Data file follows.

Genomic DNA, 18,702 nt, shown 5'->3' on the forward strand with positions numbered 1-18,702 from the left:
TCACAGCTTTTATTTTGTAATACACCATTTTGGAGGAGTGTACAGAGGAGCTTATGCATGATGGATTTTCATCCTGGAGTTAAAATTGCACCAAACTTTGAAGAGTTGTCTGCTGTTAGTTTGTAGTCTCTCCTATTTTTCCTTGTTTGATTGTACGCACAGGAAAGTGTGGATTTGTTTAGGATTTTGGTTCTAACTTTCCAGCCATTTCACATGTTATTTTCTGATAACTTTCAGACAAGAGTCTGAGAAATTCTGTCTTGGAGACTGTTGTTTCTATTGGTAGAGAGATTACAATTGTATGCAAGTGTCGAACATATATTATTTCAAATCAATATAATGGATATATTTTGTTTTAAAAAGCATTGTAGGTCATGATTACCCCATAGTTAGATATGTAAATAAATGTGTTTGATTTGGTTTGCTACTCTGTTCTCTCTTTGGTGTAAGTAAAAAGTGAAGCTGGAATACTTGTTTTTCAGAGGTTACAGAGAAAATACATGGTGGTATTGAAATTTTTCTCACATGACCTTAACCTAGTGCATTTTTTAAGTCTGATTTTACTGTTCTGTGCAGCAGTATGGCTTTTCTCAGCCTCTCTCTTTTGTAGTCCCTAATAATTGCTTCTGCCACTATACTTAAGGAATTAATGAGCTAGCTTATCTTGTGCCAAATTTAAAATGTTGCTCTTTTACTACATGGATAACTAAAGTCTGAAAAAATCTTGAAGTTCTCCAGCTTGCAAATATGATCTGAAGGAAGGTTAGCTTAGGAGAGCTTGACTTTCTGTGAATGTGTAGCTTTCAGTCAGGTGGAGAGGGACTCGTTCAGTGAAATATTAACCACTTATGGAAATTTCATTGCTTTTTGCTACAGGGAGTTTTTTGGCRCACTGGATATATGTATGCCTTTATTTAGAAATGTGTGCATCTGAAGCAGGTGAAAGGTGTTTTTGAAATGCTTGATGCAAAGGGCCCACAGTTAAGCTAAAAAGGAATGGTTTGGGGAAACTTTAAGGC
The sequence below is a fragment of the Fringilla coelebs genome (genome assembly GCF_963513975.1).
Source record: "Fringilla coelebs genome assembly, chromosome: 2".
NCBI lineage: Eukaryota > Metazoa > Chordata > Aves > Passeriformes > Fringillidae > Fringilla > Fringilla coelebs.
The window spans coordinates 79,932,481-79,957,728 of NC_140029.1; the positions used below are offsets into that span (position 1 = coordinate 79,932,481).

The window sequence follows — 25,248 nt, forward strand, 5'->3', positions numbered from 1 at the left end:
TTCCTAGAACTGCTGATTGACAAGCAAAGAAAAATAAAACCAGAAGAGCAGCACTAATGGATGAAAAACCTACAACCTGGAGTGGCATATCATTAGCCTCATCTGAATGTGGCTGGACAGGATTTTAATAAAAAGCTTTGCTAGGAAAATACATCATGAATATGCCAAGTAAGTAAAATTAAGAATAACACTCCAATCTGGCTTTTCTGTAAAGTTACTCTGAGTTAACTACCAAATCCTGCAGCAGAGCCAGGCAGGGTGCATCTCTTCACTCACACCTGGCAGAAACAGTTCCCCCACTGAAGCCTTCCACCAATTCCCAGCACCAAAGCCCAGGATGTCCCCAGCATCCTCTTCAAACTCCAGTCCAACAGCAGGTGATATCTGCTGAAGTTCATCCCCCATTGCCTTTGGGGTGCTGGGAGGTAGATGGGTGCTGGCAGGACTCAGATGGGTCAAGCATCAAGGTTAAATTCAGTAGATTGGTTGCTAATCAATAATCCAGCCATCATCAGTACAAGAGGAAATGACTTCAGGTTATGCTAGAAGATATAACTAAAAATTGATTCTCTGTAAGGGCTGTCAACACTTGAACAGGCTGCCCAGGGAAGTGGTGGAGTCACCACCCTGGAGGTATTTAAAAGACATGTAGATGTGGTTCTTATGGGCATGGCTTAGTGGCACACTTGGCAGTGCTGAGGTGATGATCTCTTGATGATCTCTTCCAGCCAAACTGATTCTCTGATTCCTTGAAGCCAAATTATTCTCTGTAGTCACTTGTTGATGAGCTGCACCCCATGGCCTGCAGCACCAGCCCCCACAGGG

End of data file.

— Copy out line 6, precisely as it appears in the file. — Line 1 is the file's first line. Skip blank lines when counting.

The window spans coordinates 79,932,481-79,957,728 of NC_140029.1; the positions used below are offsets into that span (position 1 = coordinate 79,932,481).